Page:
While much has been made of the Big Data and cloud storage aspects of the Internet of Things (IoT), much less attention has been paid to the growing memory requirements of devices that exist at the edge. Here, as connectivity, security, and demands for localized intelligence increase, so too do the expectations for low cost, small footprint, and minimal power from embedded storage solutions.
A 2016 Top Embedded Innovator, Jeff Bader, Vice President, Embedded Business Unit at Micron Technology, has overseen the growth of an automotive and industrial memory portfolio that now ships more than 1 million parts per day. In this interview with Embedded Computing Design, Bader offers his take on the current memory bottlenecks for IoT edge devices, advances in memory technology and packaging, and a vision for what integrated storage solutions could look like in 5 to 10 years.
Why is storage at the edge of IoT critical, and what memory bottlenecks currently exist there?
BADER: Device storage in the IoT is a rapidly growing area for both memory and digital storage that is growing from the continued distribution of compute and communications capabilities to the edges of an ever-expanding network of connections. As the capability of those edge devices increases, the memory and storage needs within them are increasing as well. At the same time, the challenges of connectivity – bandwidth, latency, and persistence – are driving the need to increase both storage and data intelligence even further in those edge devices.
As the costs of compute and storage continue to decline, it enables the distribution of the data analytics toward the edge, which can provide faster response times, better decision support, or simpler overall system design. Ultimately, we want real-time decisions from our devices, not just data. By leveraging local storage and the intelligence to analyze, devices can provide richer information for upstream analytics engines. In terms of the memory bottlenecks or key memory criteria today, systems are really driving a balance of performance, reliability, and cost in addition to things like power, form factor and longevity, depending on the specific device.
In order to truly see the scale of IoT that has been forecast, the interoperability standards and related security concerns of edge devices need to improve. Recent studies have suggested that a significant percentage of all IoT devices today are lacking even very basic security features, and security at the system level can be significantly improved by secure storage features within memory devices.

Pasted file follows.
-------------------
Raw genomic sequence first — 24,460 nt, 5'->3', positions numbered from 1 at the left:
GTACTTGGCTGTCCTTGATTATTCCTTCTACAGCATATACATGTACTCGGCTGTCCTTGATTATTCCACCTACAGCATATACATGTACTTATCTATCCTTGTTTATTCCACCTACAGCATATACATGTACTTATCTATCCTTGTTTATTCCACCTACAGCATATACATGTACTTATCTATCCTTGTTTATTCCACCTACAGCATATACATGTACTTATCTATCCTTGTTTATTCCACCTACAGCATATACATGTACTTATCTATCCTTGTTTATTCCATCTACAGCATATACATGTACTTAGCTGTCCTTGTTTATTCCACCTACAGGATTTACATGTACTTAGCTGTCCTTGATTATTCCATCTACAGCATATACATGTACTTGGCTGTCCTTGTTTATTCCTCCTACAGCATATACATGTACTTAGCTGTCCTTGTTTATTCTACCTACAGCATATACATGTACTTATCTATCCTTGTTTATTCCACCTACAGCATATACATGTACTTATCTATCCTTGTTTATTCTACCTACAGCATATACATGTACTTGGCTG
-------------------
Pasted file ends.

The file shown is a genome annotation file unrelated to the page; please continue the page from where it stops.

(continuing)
What is being done to reduce the cost of storage for embedded/IoT devices? What wafer or process technologies are emerging to enable this?
BADER: Faster adoption of leading edge technology is occurring in embedded applications that traditionally used technology only after it had been adopted and in stable production by mainstream applications. We see this, for example, with the strong adoption of LPDDR4 technology in automotive applications today.
While we do see the adoption of leading edge lithography to enable cost reductions within embedded/IoT devices, this is balanced by a need within these applications for extended lifecycles and higher durability. As a result, memory solutions must be developed that support both cost reductions and improved durability, such as the family of industrial-grade SSDs Micron recently introduced. Another key trend driving system cost reductions is the increasing use of multi-chip packages (MCPs) and system-in-package (SiP) solutions. Integrating DRAM with non-volatile memory in an MCP or combined with an SoC in an SiP solution can deliver significant system cost savings in addition to performance and power benefits.
5 to 10 years from now, what is going to be the storage architecture of choice for Industrial IoT and embedded systems?
BADER: The crystal ball gets a little foggy 10 years from now, but it’s probably safe to say some of the same key trends we see today will continue in embedded and IoT. For higher function IoT devices, the proliferation of mobile architectures into embedded systems will continue, taking advantage of the scale, performance, and power of those systems. This means advanced DRAM, eMMC, and universal flash storage (UFS) will combine in MCP and package on package (PoP) configurations to deliver the best performance and form factor possible. For lower function devices, we’ll continue to see NOR as the primary boot solution with a growing use of low-density NAND and eMMC. In the longer term we could also see the adoption of emerging memory solutions like Micron’s transistor-less 3D Xpoint technology, which could serve as a simple non-volatile RAM solution replacing (or augmenting) both DRAM and NAND in those devices.
Micron Technology, Inc.